The “Abuse Card” or…”Women Who Cry Wolf”

Abuse exists...and it happens way too often (once is way too often).  I am not writing about real abuse.

I am writing about those who cry "abuse" where there is no real abuse present or no abuse intended.

Sexual harrassment

  • A woman who has an employer that bases hiring and promotion on the cut of her blouse...bad
  • A woman who sues a co-worker for telling her that she looked nice on a particular day...get a grip.

Verbal abuse

  • You're stupid and not worth wasting time on...the person saying this should be disciplined by the "powers that be"
  • I think that you are showing a lack of understanding on this issue...this is a reasonable statement and could very well be true (or not)...but it is not abuse.

Physical abuse:

I believe that a false accusation is a form of abuse.  And "abuse" is an accusation from which there is little or no defense.  Like "racism" - denying abuse may only confirm the accusation.  In this political season, any disagreement with Barrack Obama may be seen as racism...likewise, a person who questions a woman in a debate-like conversation may be accused of "abuse".

Abuse is NOT a one-way street (meaning that male-on-female abuse is the only way the street runs).

On previous shows, "Primetime" has staged scenes of abuse in which the man is the aggressor, and the woman is the victim. And in these situations, passersby -- men and women -- often stepped up and intervened. So producers were curious. What would happen if the tables were turned, and the man was suddenly the victim? Would people be just as willing to come to his defense? (...)
"There are some data that suggest that women actually hit more than men do," says Keating. "Men create more damage, but women hit more than men do."

A report prepared for the Centers for Disease Control estimates that each year there are over 800,000 serious cases of men being physically abused by women. But the actual figures are believed to be much higher, since many men are often too embarrassed to admit being the victim of abuse by a woman.

One after another, passersby witnessed the abusive scene… and kept right on going.

Mathilda was one of those bystanders. She says she didn't think the man was in any physical danger, and could probably take care of himself. "I didn't immediately think to protect the man at all," she said. "It didn't look like any harm was being done."

The reaction of another woman, Lynda, was stunning. As our actress continued to heap abuse on her make-believe boyfriend, she walked by the scene and pumped her fist in a show of sisterly solidarity.

"Good for you. You Go, Girl!" is how Lynda recalls her reaction.

A pattern of false accusation, inattention and (one) actual support for a female abuser - all of this points to a problem of how we deal with abuse.

  • Abuse is always wrong.
  • False accusation is a form of abuse that has nothing to do with gender
  • False accusation is also always wrong.

The more I read about false accusations in the news, the more likely I am to view any accusation with skepticism.

The more people cry "wolf", the less likely we are to hear when there is a real one around.

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4 thoughts on “The “Abuse Card” or…”Women Who Cry Wolf”

  1. Kelly

    I personally knew a couple, who got into a big argument. The wife broke the tv, the husband's laptop, and then stabbed him several times with the scissors (not death stabbing, but leaving cuts). He called the police, and when they arrived, she said "abuse" and they arrested him. He insisted the police also photograph his wounds, but they were very reluctant to do so. In the end, he was sentenced to anger management classes because of lack of evidence of abuse on her, but he was very disillusioned with the justice process.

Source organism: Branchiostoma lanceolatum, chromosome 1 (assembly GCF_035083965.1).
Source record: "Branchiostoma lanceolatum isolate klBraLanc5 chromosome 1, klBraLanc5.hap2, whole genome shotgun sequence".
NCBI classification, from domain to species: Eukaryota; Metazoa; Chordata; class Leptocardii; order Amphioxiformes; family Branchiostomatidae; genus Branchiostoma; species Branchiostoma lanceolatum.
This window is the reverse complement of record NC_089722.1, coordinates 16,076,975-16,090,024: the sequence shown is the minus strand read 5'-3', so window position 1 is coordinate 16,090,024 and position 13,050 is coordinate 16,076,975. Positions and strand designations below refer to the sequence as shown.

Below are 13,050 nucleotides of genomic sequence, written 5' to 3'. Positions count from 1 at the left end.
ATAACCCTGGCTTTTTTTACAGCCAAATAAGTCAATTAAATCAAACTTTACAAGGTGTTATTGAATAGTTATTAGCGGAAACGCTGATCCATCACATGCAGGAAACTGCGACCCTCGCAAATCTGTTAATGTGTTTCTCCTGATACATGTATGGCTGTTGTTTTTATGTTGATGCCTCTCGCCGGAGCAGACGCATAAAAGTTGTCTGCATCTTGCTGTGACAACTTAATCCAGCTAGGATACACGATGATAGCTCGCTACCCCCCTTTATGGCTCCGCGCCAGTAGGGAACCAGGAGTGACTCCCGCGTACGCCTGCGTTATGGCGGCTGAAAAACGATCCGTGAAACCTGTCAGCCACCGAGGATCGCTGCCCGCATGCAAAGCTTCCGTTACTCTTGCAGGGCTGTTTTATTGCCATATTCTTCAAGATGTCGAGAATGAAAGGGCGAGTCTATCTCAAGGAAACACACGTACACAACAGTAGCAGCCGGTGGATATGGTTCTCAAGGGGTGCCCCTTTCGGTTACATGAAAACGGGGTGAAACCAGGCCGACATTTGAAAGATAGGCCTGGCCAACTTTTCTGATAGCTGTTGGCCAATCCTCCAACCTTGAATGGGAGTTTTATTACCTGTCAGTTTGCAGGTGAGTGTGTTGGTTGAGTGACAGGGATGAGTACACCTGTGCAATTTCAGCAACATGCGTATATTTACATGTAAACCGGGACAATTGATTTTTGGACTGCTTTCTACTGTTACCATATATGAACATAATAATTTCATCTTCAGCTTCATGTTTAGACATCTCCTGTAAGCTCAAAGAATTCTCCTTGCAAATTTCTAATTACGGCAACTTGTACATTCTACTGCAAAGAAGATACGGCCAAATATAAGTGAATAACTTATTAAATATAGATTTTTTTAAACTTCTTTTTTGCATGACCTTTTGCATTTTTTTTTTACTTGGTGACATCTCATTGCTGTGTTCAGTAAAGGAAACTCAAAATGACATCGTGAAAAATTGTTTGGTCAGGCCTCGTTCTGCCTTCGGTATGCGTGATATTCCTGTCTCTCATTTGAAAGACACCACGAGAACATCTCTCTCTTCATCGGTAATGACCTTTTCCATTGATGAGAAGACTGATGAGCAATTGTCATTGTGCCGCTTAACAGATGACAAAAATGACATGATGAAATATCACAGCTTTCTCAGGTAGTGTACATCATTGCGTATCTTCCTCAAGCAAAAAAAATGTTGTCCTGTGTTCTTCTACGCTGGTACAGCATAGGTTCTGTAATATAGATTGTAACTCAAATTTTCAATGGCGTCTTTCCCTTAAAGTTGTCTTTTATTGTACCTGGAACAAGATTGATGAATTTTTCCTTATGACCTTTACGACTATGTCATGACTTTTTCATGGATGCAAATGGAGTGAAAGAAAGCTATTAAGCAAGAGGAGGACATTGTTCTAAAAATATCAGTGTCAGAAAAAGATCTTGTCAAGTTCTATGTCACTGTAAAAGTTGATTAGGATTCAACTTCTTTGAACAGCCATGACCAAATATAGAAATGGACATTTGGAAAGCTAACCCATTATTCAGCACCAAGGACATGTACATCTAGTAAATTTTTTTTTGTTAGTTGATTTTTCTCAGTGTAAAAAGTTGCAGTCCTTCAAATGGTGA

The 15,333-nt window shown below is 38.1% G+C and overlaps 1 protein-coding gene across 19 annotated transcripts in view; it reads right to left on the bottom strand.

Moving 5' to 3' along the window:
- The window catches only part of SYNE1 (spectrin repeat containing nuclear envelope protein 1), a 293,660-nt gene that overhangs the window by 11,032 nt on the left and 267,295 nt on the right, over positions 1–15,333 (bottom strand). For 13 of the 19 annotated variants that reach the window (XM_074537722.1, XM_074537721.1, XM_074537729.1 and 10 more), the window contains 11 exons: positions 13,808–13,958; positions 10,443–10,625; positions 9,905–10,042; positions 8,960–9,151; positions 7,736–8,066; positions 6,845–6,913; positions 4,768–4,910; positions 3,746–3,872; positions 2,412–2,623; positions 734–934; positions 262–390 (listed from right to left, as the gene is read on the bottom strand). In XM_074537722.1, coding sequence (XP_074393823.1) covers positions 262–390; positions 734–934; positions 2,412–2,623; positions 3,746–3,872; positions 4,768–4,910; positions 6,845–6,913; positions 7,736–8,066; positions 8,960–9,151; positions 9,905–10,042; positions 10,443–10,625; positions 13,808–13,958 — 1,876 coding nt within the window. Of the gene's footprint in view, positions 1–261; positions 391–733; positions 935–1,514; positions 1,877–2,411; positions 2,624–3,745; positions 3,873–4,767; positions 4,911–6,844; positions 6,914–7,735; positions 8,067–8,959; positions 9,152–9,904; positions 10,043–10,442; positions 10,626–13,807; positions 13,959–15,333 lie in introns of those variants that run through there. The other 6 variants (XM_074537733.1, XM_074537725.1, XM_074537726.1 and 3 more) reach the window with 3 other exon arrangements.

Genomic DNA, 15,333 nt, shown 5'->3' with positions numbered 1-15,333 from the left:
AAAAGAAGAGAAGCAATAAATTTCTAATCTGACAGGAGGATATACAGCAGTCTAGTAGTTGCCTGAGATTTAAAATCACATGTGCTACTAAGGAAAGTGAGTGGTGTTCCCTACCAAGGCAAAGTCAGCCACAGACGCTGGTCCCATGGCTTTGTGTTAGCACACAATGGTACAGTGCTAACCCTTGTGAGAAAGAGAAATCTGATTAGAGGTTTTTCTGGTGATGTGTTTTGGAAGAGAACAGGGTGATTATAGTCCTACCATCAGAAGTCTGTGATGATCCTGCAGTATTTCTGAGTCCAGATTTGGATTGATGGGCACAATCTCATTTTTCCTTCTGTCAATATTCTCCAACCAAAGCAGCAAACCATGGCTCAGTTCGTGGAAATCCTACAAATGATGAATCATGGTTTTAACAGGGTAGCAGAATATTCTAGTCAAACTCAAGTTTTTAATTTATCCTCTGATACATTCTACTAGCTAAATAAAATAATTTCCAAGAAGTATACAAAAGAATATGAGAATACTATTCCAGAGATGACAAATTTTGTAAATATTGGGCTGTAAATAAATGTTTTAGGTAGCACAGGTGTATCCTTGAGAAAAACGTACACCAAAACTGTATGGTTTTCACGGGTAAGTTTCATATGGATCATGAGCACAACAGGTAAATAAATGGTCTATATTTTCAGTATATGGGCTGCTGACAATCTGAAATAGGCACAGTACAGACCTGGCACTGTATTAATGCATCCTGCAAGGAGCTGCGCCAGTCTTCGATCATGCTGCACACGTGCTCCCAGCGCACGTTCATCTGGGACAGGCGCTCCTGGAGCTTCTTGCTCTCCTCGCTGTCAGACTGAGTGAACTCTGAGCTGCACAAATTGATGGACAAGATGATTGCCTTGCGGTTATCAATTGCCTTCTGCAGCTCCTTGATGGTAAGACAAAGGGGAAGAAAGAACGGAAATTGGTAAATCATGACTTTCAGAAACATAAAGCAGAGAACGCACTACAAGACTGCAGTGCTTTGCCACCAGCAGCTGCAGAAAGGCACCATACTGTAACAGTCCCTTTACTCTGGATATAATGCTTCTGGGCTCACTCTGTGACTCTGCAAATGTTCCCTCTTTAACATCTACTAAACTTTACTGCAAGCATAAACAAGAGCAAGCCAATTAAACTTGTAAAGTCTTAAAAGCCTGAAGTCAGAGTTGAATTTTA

I have no idea if this is a common occurrence or not, but I know that it really did happen in this case, as it was the WIFE who told me this story, not the husband. We lived in the same apartment complex at the time.

  2. tiro

    In the real world this happens a very low percentage of time.

    Its something like what the insurance companies do. They spread the rumors that workman's comp cases are widely falsified. This gives the ins. workers justified reason to look for something with which to claim the injured person is not really as injured as he/she is. They even hire doctors to give 'independent' exams for the purpose of the ins. co's to claim the injured is not really that injured. This is all well documented by those involved, which is why there is such a big push to revamp the entire WC system. The reality is that it is a figure quite a bit less than 1% of all workman's comp cases that falsification is actually attempted. And they are usually dumb attempts.

    All this to say that the few cases where women do this is very small in comparison to the facts that men do a lot of real abuse on women. Its the system of the world where the strong compel the weak if they can get away with it. It will always be with us in this world because of sin.

  3. Remember, tiro, that it doesn't need to end in litigation in order for the false accusations to undermine the credibility of the truly abused.

    We live in a society of victims. And the accusation of "abuse" is not always the first order of business.

    Abuse accusations are often a part of divorce proceedings.

    A blogger is accused of "abuse" and "being mean" because the unsuspecting person wrote a word that hurt another's feelings (totally unintentional and the accused just left).

    I was accused of "spiritual abuse" and I don't even remember the specific circumstance - but it was hardly a case of using strength to compel the weak.

    Abuse is real. To play on it to garner sympathy is ... not helpful to the truly abused.

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